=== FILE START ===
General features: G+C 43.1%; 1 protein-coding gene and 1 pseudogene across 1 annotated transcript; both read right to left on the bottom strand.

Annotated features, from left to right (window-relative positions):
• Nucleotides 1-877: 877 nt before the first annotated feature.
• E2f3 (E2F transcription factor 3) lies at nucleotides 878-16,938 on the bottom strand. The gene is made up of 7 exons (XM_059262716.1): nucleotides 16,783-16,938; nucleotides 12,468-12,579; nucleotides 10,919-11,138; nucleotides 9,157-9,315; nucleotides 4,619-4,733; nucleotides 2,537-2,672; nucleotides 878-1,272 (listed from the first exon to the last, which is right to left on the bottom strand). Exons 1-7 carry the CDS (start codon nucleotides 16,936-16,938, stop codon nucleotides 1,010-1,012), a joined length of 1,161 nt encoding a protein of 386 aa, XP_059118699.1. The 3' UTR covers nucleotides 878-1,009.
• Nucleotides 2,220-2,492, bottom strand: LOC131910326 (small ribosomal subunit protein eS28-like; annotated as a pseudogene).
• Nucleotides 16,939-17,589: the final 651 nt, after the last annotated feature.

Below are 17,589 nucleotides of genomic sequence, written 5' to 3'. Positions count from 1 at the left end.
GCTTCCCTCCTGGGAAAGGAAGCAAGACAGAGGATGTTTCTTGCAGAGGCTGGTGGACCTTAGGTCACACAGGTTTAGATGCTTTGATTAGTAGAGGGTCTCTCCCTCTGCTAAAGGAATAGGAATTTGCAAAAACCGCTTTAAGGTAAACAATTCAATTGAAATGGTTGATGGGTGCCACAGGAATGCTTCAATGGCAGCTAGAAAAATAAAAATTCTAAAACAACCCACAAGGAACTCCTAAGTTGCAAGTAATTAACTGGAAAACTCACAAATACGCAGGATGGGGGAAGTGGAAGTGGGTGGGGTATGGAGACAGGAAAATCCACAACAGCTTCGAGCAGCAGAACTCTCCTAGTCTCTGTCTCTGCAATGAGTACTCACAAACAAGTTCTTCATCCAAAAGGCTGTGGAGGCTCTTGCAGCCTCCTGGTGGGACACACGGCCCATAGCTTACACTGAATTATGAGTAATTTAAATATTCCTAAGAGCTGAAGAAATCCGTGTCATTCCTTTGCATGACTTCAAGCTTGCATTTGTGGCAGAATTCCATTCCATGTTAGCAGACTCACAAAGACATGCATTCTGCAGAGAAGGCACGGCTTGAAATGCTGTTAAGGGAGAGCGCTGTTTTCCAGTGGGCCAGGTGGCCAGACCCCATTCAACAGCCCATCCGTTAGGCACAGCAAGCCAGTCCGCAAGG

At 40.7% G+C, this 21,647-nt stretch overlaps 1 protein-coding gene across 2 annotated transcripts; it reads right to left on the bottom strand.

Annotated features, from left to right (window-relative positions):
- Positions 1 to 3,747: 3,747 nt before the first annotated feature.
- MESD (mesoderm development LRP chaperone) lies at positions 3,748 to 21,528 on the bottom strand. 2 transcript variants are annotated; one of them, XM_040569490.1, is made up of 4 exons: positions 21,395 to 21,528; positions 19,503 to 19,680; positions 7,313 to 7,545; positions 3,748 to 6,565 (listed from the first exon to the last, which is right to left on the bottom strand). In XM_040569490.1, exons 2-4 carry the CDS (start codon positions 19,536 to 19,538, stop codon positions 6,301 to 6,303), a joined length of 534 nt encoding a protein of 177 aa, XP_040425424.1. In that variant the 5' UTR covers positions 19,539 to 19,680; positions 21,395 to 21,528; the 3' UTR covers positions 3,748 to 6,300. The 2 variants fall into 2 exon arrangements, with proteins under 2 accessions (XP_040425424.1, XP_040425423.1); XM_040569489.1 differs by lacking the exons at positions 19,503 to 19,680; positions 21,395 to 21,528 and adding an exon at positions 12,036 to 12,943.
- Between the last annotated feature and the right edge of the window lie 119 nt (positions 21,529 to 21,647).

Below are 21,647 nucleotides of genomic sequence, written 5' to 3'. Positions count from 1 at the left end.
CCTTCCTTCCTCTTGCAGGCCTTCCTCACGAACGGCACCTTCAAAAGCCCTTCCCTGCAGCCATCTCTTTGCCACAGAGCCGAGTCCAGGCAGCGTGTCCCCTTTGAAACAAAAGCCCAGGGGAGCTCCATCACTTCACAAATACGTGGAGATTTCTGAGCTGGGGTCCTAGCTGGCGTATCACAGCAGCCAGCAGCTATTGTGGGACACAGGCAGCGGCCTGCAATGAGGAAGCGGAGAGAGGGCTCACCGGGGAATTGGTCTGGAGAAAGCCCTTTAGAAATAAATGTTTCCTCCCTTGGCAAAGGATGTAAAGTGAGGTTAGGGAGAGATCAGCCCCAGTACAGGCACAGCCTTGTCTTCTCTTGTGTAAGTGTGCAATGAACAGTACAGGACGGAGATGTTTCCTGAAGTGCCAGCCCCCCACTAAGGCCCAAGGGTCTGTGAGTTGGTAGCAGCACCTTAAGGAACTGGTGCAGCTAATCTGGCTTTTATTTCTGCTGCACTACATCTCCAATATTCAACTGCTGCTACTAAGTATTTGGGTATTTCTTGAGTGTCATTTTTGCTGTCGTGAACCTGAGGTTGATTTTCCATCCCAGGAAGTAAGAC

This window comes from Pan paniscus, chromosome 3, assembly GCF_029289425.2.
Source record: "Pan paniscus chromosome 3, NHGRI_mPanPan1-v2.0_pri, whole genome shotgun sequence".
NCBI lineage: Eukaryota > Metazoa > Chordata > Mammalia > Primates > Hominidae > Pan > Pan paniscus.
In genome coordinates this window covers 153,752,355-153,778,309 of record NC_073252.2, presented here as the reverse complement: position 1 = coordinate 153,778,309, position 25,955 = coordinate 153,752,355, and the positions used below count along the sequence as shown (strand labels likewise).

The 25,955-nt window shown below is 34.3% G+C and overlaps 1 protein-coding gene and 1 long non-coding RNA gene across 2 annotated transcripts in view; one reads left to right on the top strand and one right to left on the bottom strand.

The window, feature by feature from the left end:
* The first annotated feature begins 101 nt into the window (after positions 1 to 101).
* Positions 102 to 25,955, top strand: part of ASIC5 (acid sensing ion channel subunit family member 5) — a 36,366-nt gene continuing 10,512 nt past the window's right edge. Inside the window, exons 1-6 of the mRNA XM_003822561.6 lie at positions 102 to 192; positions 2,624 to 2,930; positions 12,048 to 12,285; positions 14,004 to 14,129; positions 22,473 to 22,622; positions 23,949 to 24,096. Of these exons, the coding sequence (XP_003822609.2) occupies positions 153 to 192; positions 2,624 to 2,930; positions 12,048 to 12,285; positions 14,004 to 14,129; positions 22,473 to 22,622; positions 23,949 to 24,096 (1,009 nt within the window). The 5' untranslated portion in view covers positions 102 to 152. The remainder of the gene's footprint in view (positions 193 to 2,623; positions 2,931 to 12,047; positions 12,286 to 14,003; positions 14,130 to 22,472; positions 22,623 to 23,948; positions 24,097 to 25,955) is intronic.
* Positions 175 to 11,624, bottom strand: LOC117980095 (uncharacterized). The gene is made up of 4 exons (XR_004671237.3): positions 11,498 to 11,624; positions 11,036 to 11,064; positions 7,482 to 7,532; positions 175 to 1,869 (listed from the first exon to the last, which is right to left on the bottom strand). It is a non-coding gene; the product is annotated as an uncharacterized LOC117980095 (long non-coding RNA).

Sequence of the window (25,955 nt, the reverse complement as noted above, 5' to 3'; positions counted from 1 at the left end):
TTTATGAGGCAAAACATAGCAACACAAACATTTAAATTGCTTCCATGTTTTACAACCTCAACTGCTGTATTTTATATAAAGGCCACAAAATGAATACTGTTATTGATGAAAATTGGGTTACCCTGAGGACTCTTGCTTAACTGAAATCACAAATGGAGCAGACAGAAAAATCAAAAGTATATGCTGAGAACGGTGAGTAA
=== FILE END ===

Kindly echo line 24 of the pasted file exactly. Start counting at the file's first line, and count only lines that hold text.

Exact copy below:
* Positions 175 to 11,624, bottom strand: LOC117980095 (uncharacterized). The gene is made up of 4 exons (XR_004671237.3): positions 11,498 to 11,624; positions 11,036 to 11,064; positions 7,482 to 7,532; positions 175 to 1,869 (listed from the first exon to the last, which is right to left on the bottom strand). It is a non-coding gene; the product is annotated as an uncharacterized LOC117980095 (long non-coding RNA).